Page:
Michael Gill is the proud owner of a bicycle. It's not new, and it's not flashy — in fact, right now, it's just a frame. But it's tied to Gill's past, when he rode the Peugeot bike for thousands of miles in the 1980s. That's when he had to part with the elite machine — until last month, when he found it again.

Back in the early 1980s, Gill trained on the Peugeot PX-10 and rode it in races. He calls it "my first serious racing bike." On it, he covered an average of 200-300 miles each week.

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The Two-Way
2:52 pm
Thu October 13, 2011

ArtReview Names China's Ai Weiwei Most Powerful Person In The Art World

Outspoken Chinese artist Ai Weiwei arrives to speak to reporters outside his studio in Beijing in June of 2011.

Peter Parks AFP/Getty Images

The magazine ArtReview has named the dissident Chinese artist Ai Weiwei "the contemporary art world's most powerful player" in 2011.

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Economy
2:16 pm
Thu October 13, 2011

A Labor Mismatch Means Trucking Jobs Go Unfilled

A truck stop near Hesperia, Calif. To address a shortage of truck drivers resulting from a mismatch of skills in the labor market, some trucking companies have started free driving schools with the promise of a job upon completion.

David McNew Getty Images

Originally published on Thu October 13, 2011 10:25 pm

The job market is barely treading water. The Labor Department reported Thursday that 404,000 more people filed for unemployment benefits last week, a number that's essentially unchanged from the week before.

Overall, there are 14 million people looking for work in the U.S., but at the same time there are still job openings around the country.

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The Two-Way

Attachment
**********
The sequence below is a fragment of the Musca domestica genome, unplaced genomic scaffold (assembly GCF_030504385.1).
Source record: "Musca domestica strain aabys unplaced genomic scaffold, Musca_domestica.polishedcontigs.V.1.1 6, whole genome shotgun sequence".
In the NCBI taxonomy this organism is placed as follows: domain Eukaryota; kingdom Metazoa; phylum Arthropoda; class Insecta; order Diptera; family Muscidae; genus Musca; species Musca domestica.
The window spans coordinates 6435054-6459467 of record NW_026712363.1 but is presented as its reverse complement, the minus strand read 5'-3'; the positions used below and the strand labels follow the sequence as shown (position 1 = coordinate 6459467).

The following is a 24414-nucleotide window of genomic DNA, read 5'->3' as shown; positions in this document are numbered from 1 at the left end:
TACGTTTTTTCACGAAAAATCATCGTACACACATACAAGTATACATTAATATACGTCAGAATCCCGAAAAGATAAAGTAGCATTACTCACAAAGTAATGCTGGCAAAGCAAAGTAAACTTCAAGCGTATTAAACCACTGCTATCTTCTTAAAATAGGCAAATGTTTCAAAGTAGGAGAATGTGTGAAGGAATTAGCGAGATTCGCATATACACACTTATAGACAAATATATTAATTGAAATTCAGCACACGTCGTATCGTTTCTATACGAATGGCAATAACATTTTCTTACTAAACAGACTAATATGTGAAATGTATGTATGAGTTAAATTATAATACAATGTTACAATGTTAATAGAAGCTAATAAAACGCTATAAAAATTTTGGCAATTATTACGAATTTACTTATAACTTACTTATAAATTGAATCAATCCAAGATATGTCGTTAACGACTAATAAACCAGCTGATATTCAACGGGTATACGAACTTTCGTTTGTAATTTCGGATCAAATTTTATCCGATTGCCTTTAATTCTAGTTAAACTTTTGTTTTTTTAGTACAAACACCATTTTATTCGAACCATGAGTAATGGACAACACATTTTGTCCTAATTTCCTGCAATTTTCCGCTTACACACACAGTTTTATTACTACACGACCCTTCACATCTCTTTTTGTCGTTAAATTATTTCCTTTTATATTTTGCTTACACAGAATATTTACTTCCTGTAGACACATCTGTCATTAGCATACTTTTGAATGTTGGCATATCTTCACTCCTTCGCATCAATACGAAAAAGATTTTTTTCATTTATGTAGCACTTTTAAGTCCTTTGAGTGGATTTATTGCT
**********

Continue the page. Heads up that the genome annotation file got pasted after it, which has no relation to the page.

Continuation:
2:05 pm
Thu October 13, 2011

AP: Drone Virus Could Have Come From Games Like 'Mafia Wars'

Some of the computers controlling America's fleet of drone aircraft are reportedly infected by a persistent virus. In this file photo, a senior airman remotely operates an MQ-9 Reaper during a training mission at Creech Air Force Base in Indian Springs, Nev.

Ethan Miller Getty Images

Originally published on Thu October 13, 2011 2:06 pm

In a story today, the Associated Press talks to an anonymous Air Force official, who said the virus that attacked the Pentagon's drone program last month was common malware and wasn't designed to specifically infect the aircraft.

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U.S.
2:04 pm
Thu October 13, 2011

Hedge Fund Manager Rajaratnam Sentenced To 11 Years

Raj Rajaratnam was once one of the wealthiest hedge fund managers in the world. Now, the former billionaire and Galleon Group co-founder faces 11 years in prison for his role in an insider trading case. A judge in Manhattan handed out the sentence Thursday morning.

The Salt
1:31 pm
Thu October 13, 2011

A Legal Loophole For Raw Milk Lovers: Call It 'Pet Food'

"Not for human consumption?" Sources tell us this raw milk yogurt was delicious.

Richard Knox NPR

Originally published on Wed May 22, 2013 5:49 pm

Food fresh from the farm is undeniably appealing. Raw milk enthusiasts take it one step further: They like their milk fresh from the cow — skipping pasteurization.

But it's illegal to sell raw milk in stores in most U.S. states, and fans have been known to go to great lengths to buy dairy in its purest form. Last year, we told you about one Maryland mom who regularly drives almost two hours to a farm in Pennsylvania to buy unpasteurized milk for her family — paying $5 to $7 per gallon.

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The Two-Way
1:03 pm
Thu October 13, 2011

Human Rights Groups Ask Canada To Arrest President George W. Bush

Oct. 7, 2001: President George W. Bush poses for a photo in the Treaty Room of the White House after announcing airstrikes on on Afghanistan.

Hillery Smith Garrison AP

Ahead of an appearance at an economic summit in British Columbia, Amnesty International and Human Rights Watch called on Canada to "arrest and prosecute" former President George W. Bush.

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The Two-Way
12:59 pm
Thu October 13, 2011

Plot Was 'Directed By Individuals In The Iranian Government,' Obama Says

"What we know is that an individual of Iranian-American descent was involved in a plot to assassinate the ambassador to the United States from Saudi Arabia, and we also know that he had direct links, was paid by and directed by individuals in the Iranian government," President Obama just said.

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Economy
12:51 pm
Thu October 13, 2011

Land Rush In Eastern Ohio A Boon For The Economy